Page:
A hard-working charity which supports both current and former armed services personnel is all set to hold a festive fundraiser tomorrow (Saturday) and is inviting kind-hearted people to join them for an enjoyable night out.
The very active West Midlands North Branch (Walsall District) of the Soldiers, Sailors, Airmen and Families Association (SSAFA) Forces Help, the national charity supporting those who serve in our Armed Forces, those who used to serve, and their families, has organised a Charity Christmas Concert at St Bartholomew’s Church in Wednesbury on 1st December.
Featuring the talented and ever-popular Pelsall Ladies Choir (pictured above, courtesy Gary Nicholls), the musical evening is taking place at the historic church on Little Hill, Wednesbury.
The concert starts at 7.30pm – tickets cost just £5 and are still available on the door.
Roy Aldridge of SSAFA Forces Help Walsall said:
“Each year, SSAFA’s trained staff and network of 7,500 volunteers provide practical support and assistance to more than 50,000 people, from D-Day veterans to young soldiers wounded in Afghanistan.
“To do this we need to raise funds, and anyone attending our Charity Christmas Concert at St Bartholomew’s will have the pleasure not only of a very enjoyable start to the festive season but of knowing that they have contributed to important local work.”
If you are interested in helping to support our local branch of the charity, SSAFA FORCES Help – West Midlands North Branch (Walsall District) can also be contacted by post at the T A V R Centre, Gordon House, Sutton Road, Walsall WS1 2PA or by telephone on 01922 722778 (not manned daily, please leave a message).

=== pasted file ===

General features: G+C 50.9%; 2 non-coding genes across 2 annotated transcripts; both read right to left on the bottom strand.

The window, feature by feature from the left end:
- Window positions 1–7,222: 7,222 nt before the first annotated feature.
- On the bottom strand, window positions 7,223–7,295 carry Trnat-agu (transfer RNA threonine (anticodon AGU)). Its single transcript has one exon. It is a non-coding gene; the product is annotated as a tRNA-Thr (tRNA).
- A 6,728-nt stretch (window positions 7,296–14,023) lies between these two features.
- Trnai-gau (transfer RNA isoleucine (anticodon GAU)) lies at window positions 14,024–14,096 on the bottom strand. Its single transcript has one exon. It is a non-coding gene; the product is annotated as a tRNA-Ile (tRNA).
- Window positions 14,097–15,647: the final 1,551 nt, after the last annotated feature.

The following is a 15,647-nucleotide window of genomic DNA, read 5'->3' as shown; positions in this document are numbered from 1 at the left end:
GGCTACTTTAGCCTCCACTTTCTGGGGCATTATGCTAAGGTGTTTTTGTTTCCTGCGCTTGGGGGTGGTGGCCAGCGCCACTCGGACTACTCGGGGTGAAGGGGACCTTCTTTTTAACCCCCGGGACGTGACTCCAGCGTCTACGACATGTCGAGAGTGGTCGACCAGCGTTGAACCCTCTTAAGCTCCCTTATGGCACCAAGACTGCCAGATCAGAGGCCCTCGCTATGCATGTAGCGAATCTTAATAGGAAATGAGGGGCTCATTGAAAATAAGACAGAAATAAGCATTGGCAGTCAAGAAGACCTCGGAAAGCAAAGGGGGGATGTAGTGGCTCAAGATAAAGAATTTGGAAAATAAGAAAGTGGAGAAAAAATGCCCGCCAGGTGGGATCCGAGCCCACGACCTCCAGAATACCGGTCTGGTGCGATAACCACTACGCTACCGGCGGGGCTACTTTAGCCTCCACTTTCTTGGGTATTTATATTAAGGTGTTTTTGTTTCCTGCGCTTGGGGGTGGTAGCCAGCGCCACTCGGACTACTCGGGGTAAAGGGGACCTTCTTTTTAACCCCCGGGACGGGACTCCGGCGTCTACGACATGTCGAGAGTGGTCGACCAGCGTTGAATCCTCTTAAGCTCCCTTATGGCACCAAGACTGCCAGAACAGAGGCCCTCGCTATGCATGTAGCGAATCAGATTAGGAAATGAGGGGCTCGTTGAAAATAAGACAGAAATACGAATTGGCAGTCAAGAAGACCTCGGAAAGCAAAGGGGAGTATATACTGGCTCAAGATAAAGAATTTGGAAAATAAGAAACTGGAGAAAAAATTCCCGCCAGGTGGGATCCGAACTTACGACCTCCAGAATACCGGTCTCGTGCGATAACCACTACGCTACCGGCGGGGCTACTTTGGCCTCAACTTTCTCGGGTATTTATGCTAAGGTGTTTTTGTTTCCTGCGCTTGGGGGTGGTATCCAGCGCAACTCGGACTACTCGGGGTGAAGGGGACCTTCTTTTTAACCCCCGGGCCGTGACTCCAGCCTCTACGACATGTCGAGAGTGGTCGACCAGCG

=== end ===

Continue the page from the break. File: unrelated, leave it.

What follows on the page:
The summer sun is fading as the year grows old And darker days are drawing near The winter winds will be much colder Now you’re not here
Today is Sunday, and the weather, surprisingly given conditions of late, was lovely, crisp, clear and sunny, with a sparkling light fit to shine deep into our souls. The grass was green, and the red-hot fallen leaves of autumn glowed bright in the wintry sunshine. The great wheel of the seasons is turning, and we can see this all around us. It is part of our lives, and our spirit.
What did you do? Did you go for a walk? Did you take the dog, your partner, the kids? Where did you go? A day out in the car? Or a trip into our borough’s very own countryside havens? A wander down to the local park, perhaps after church or a quiet drink in the pub? Bloxwich is blessed with so many leafy parks and village greens, we are surrounded with trees and lawns, bushes and shrubs, little pools and hidden nature walks, with a once-bubbling fountain, quiet now but biding its time for the spring to come.
What a great day to be outdoors. What was it like? What did you see there? Did you look around in wonder, stand silent amongst tall poplars, birch or oak? Listen awe-struck to the birds, or stare out breathless across a trembling lake or pool? Did you kick your way through the leaves, run along the footpaths and across the grass? Did you feel the icy breeze sending a tingle up your spine? Didn’t it feel good to be alive?
Come spring and summer, will you return to these green temples of peace for quiet contemplation, for family fun days and traditional carnivals, for childrens’ activities and adult education, for minibeast hunts and birdwatching walks, to spot bats or butterflies, to consider the rocks and waters beneath your feet or to watch the stirring of life on land, in the air and beneath the water of ponds and lakes?
Yet these havens of living beauty, and our access to them, cannot be taken for granted. In dark times, we may have to fight for them, to raise our voices and our hands, to question and call to account those who set themselves far above us, as they see it.